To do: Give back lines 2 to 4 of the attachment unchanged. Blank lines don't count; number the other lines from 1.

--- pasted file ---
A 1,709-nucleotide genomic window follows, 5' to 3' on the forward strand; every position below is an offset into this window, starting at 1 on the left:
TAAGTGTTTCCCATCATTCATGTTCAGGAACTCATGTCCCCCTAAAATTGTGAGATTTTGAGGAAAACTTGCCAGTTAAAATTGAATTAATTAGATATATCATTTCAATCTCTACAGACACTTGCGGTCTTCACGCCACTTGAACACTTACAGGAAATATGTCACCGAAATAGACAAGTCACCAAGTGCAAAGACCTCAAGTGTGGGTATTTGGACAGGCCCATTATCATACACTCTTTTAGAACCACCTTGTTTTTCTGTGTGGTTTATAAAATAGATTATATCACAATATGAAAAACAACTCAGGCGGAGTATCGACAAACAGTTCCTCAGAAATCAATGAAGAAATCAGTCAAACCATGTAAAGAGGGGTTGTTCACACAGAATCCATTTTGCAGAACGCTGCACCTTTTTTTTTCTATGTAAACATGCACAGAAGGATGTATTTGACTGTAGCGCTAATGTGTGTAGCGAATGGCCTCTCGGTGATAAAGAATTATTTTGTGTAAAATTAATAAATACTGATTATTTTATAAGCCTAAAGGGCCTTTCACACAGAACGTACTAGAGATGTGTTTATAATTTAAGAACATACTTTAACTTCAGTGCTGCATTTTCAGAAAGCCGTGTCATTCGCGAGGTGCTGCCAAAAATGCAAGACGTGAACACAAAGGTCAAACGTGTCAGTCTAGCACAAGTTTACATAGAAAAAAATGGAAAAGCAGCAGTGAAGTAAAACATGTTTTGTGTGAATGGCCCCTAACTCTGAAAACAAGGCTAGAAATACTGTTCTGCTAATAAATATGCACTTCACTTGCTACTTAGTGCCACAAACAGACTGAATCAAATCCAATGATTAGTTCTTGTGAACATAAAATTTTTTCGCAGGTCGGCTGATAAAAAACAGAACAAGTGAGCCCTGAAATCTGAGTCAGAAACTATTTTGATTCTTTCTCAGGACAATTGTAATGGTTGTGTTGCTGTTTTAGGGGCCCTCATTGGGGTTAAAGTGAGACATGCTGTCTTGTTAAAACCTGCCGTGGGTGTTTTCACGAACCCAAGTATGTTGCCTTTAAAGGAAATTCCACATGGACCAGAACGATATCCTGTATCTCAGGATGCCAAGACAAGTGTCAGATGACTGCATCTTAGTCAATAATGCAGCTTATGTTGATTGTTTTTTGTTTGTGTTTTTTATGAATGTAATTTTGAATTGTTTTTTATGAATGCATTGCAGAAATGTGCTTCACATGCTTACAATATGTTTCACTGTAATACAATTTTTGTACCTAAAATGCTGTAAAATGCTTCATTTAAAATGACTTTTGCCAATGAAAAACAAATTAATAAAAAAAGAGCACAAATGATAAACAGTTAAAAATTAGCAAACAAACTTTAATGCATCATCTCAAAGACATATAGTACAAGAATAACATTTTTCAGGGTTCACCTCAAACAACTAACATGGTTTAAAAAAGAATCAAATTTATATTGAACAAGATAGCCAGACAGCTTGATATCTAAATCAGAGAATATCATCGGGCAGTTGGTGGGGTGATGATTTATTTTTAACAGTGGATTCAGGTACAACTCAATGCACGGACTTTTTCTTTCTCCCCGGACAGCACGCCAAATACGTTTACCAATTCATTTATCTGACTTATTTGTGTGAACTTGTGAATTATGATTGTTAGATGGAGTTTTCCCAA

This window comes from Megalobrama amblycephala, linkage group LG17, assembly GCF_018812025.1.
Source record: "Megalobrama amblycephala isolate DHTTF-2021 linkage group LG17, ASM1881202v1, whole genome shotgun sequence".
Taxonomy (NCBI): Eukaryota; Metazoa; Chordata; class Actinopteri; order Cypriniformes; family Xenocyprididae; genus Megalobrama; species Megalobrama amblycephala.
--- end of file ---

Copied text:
TAAGTGTTTCCCATCATTCATGTTCAGGAACTCATGTCCCCCTAAAATTGTGAGATTTTGAGGAAAACTTGCCAGTTAAAATTGAATTAATTAGATATATCATTTCAATCTCTACAGACACTTGCGGTCTTCACGCCACTTGAACACTTACAGGAAATATGTCACCGAAATAGACAAGTCACCAAGTGCAAAGACCTCAAGTGTGGGTATTTGGACAGGCCCATTATCATACACTCTTTTAGAACCACCTTGTTTTTCTGTGTGGTTTATAAAATAGATTATATCACAATATGAAAAACAACTCAGGCGGAGTATCGACAAACAGTTCCTCAGAAATCAATGAAGAAATCAGTCAAACCATGTAAAGAGGGGTTGTTCACACAGAATCCATTTTGCAGAACGCTGCACCTTTTTTTTTCTATGTAAACATGCACAGAAGGATGTATTTGACTGTAGCGCTAATGTGTGTAGCGAATGGCCTCTCGGTGATAAAGAATTATTTTGTGTAAAATTAATAAATACTGATTATTTTATAAGCCTAAAGGGCCTTTCACACAGAACGTACTAGAGATGTGTTTATAATTTAAGAACATACTTTAACTTCAGTGCTGCATTTTCAGAAAGCCGTGTCATTCGCGAGGTGCTGCCAAAAATGCAAGACGTGAACACAAAGGTCAAACGTGTCAGTCTAGCACAAGTTTACATAGAAAAAAATGGAAAAGCAGCAGTGAAGTAAAACATGTTTTGTGTGAATGGCCCCTAACTCTGAAAACAAGGCTAGAAATACTGTTCTGCTAATAAATATGCACTTCACTTGCTACTTAGTGCCACAAACAGACTGAATCAAATCCAATGATTAGTTCTTGTGAACATAAAATTTTTTCGCAGGTCGGCTGATAAAAAACAGAACAAGTGAGCCCTGAAATCTGAGTCAGAAACTATTTTGATTCTTTCTCAGGACAATTGTAATGGTTGTGTTGCTGTTTTAGGGGCCCTCATTGGGGTTAAAGTGAGACATGCTGTCTTGTTAAAACCTGCCGTGGGTGTTTTCACGAACCCAAGTATGTTGCCTTTAAAGGAAATTCCACATGGACCAGAACGATATCCTGTATCTCAGGATGCCAAGACAAGTGTCAGATGACTGCATCTTAGTCAATAATGCAGCTTATGTTGATTGTTTTTTGTTTGTGTTTTTTATGAATGTAATTTTGAATTGTTTTTTATGAATGCATTGCAGAAATGTGCTTCACATGCTTACAATATGTTTCACTGTAATACAATTTTTGTACCTAAAATGCTGTAAAATGCTTCATTTAAAATGACTTTTGCCAATGAAAAACAAATTAATAAAAAAAGAGCACAAATGATAAACAGTTAAAAATTAGCAAACAAACTTTAATGCATCATCTCAAAGACATATAGTACAAGAATAACATTTTTCAGGGTTCACCTCAAACAACTAACATGGTTTAAAAAAGAATCAAATTTATATTGAACAAGATAGCCAGACAGCTTGATATCTAAATCAGAGAATATCATCGGGCAGTTGGTGGGGTGATGATTTATTTTTAACAGTGGATTCAGGTACAACTCAATGCACGGACTTTTTCTTTCTCCCCGGACAGCACGCCAAATACGTTTACCAATTCATTTATCTGACTTATTTGTGTGAACTTGTGAATTATGATTGTTAGATGGAGTTTTCCCAA

This window comes from Megalobrama amblycephala, linkage group LG17, assembly GCF_018812025.1.
Source record: "Megalobrama amblycephala isolate DHTTF-2021 linkage group LG17, ASM1881202v1, whole genome shotgun sequence".